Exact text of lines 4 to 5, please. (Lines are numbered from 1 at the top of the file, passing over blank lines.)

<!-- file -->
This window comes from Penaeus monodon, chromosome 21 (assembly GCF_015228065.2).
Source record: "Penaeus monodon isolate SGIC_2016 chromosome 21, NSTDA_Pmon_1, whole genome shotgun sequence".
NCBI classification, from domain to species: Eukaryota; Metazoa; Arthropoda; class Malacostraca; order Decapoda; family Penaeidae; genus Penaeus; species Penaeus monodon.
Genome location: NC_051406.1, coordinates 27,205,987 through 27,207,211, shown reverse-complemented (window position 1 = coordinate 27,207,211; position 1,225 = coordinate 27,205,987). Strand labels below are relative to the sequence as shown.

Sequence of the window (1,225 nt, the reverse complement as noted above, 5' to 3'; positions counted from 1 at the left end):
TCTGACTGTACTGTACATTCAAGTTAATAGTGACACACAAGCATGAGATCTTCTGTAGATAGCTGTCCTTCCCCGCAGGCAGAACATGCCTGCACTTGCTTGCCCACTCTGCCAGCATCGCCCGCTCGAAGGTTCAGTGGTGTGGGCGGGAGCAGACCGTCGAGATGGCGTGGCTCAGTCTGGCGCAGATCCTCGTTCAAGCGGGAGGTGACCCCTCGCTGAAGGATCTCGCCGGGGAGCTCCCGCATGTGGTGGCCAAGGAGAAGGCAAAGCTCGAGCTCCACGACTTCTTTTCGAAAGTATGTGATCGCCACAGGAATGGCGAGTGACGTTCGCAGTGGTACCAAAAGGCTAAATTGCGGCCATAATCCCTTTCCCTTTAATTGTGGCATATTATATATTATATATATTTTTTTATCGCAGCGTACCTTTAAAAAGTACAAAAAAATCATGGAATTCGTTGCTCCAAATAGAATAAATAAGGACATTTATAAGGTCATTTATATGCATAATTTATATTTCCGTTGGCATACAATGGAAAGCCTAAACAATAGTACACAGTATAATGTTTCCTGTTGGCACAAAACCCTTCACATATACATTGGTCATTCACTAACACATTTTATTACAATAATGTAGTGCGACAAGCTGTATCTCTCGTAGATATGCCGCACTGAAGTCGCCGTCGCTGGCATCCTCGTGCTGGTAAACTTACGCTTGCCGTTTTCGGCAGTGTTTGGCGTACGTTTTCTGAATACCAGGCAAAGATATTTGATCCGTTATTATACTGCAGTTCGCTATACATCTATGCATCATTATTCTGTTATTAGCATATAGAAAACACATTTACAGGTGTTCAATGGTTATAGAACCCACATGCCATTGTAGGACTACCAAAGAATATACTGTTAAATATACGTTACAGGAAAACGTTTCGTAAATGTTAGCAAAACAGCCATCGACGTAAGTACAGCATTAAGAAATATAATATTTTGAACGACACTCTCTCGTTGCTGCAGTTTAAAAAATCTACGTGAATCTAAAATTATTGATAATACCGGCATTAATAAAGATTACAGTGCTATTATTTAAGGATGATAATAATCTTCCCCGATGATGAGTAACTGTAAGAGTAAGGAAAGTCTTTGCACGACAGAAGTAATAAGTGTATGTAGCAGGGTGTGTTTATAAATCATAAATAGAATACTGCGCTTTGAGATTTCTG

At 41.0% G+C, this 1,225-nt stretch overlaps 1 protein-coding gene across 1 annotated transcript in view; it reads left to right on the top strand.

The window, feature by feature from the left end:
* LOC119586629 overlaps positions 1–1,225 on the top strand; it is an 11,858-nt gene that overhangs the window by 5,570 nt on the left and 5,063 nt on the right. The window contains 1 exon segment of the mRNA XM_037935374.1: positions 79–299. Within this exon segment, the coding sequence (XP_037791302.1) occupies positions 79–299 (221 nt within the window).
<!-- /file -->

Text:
Genome location: NC_051406.1, coordinates 27,205,987 through 27,207,211, shown reverse-complemented (window position 1 = coordinate 27,207,211; position 1,225 = coordinate 27,205,987). Strand labels below are relative to the sequence as shown.

Sequence of the window (1,225 nt, the reverse complement as noted above, 5' to 3'; positions counted from 1 at the left end):